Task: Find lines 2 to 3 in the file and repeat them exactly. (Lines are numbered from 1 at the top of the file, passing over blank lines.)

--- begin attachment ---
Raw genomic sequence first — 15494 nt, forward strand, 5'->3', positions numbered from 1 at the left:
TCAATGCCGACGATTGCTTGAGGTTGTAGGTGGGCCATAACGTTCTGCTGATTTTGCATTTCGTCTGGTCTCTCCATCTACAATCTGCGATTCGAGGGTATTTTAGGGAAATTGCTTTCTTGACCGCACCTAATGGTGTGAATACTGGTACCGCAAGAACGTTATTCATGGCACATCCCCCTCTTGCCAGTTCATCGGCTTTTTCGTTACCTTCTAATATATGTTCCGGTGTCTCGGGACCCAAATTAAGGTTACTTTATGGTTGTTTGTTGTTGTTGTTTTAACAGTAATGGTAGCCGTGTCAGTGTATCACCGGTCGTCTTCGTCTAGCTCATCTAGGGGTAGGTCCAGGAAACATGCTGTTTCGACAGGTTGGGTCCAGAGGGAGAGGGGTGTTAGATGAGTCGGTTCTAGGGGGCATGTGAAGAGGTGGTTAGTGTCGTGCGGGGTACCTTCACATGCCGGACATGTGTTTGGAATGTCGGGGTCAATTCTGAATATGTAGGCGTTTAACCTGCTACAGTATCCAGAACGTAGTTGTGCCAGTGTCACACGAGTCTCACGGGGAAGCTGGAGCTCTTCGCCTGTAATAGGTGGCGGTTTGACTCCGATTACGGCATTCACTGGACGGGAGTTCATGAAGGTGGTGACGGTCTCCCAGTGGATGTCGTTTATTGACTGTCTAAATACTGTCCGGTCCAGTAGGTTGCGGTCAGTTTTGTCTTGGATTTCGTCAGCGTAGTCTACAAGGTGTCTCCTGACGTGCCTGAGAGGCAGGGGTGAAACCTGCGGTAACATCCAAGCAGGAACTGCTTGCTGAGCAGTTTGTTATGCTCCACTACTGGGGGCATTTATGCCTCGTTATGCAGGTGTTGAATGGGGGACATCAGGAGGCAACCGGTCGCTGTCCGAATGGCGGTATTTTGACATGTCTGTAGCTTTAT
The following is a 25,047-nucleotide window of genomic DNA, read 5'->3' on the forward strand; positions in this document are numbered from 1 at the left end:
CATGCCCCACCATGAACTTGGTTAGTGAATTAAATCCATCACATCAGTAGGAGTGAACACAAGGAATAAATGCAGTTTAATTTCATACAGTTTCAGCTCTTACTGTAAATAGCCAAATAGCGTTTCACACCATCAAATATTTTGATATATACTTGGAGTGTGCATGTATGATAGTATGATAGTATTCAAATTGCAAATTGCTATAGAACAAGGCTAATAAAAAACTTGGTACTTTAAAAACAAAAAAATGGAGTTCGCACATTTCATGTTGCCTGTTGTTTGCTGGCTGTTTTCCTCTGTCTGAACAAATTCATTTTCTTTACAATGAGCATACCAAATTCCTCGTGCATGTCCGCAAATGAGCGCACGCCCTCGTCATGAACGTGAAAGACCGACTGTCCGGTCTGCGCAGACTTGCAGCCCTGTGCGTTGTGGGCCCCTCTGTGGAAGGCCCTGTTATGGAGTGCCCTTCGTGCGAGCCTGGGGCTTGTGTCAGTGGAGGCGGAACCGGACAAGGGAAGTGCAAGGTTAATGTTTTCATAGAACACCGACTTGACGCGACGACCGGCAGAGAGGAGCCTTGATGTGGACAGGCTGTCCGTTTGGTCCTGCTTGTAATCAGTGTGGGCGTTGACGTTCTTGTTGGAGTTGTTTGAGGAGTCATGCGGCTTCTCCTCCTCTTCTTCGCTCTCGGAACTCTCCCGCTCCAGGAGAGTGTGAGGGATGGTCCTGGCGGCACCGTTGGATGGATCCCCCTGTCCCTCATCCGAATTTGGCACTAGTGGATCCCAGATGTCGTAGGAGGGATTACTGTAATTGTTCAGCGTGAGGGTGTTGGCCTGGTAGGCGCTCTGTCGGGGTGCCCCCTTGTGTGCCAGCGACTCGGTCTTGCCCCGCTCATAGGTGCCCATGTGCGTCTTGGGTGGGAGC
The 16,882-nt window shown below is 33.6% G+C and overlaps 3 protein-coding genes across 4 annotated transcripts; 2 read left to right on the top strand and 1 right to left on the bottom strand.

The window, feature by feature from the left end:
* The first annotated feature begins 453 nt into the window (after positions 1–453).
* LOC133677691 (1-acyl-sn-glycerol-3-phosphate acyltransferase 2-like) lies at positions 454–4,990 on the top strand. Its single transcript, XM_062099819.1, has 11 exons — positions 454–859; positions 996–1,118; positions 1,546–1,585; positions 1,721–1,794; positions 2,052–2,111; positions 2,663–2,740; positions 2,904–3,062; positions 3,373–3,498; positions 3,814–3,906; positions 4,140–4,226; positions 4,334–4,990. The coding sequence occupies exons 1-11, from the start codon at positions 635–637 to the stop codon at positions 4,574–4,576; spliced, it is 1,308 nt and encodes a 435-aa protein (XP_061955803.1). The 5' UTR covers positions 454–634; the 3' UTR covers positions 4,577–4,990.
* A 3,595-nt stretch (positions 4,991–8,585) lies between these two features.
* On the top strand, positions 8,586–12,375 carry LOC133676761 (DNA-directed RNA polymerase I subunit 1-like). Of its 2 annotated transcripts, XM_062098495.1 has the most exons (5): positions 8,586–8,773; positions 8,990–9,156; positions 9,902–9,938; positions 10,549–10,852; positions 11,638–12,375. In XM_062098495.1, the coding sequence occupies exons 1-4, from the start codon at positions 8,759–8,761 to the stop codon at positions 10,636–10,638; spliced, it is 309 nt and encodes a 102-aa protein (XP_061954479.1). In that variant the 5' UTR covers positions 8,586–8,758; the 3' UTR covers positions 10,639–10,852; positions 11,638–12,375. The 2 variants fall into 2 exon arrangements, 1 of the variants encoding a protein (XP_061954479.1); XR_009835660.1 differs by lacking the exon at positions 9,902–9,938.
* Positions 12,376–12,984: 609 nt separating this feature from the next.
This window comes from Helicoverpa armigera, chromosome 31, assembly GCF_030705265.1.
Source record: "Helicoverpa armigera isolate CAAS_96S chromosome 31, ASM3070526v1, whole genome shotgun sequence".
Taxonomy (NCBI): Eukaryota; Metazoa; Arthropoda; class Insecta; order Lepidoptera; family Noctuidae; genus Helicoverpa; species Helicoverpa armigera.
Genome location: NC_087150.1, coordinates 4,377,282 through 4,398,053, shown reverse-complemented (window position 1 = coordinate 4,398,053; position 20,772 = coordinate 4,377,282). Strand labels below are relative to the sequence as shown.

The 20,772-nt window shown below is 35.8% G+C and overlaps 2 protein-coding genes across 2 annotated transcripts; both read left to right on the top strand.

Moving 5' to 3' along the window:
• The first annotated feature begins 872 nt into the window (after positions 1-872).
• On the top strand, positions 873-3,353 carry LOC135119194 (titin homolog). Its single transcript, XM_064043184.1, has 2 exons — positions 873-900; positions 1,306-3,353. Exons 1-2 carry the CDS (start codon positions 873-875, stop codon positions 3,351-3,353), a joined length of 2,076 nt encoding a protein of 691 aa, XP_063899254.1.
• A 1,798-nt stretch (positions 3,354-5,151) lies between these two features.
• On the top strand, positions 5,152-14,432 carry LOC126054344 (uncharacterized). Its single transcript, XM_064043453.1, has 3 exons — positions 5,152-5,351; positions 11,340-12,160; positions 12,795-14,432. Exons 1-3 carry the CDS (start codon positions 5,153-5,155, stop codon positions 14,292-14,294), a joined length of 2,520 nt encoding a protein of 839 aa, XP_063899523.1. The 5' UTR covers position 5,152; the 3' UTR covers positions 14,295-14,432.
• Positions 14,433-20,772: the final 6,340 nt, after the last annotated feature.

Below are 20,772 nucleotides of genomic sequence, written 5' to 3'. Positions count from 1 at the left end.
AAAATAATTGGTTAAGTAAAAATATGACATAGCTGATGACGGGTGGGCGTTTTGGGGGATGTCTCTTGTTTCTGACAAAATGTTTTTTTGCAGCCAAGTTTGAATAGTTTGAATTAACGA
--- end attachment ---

TCAATGCCGACGATTGCTTGAGGTTGTAGGTGGGCCATAACGTTCTGCTGATTTTGCATTTCGTCTGGTCTCTCCATCTACAATCTGCGATTCGAGGGTATTTTAGGGAAATTGCTTTCTTGACCGCACCTAATGGTGTGAATACTGGTACCGCAAGAACGTTATTCATGGCACATCCCCCTCTTGCCAGTTCATCGGCTTTTTCGTTACCTTCTAATATATGTTCCGGTGTCTCGGGACCCAAATTAAGGTTACTTTATGGTTGTTTGTTGTTGTTGTTTTAACAGTAATGGTAGCCGTGTCAGTGTATCACCGGTCGTCTTCGTCTAGCTCATCTAGGGGTAGGTCCAGGAAACATGCTGTTTCGACAGGTTGGGTCCAGAGGGAGAGGGGTGTTAGATGAGTCGGTTCTAGGGGGCATGTGAAGAGGTGGTTAGTGTCGTGCGGGGTACCTTCACATGCCGGACATGTGTTTGGAATGTCGGGGTCAATTCTGAATATGTAGGCGTTTAACCTGCTACAGTATCCAGAACGTAGTTGTGCCAGTGTCACACGAGTCTCACGGGGAAGCTGGAGCTCTTCGCCTGTAATAGGTGGCGGTTTGACTCCGATTACGGCATTCACTGGACGGGAGTTCATGAAGGTGGTGACGGTCTCCCAGTGGATGTCGTTTATTGACTGTCTAAATACTGTCCGGTCCAGTAGGTTGCGGTCAGTTTTGTCTTGGATTTCGTCAGCGTAGTCTACAAGGTGTCTCCTGACGTGCCTGAGAGGCAGGGGTGAAACCTGCGGTAACATCCAAGCAGGAACTGCTTGCTGAGCAGTTTGTTATGCTCCACTACTGGGGGCATTTATGCCTCGTTATGCAGGTGTTGAATGGGGGACATCAGGAGGCAACCGGTCGCTGTCCGAATGGCGGTATTTTGACATGTCTGTAGCTTTAT
The following is a 25,047-nucleotide window of genomic DNA, read 5'->3' on the forward strand; positions in this document are numbered from 1 at the left end: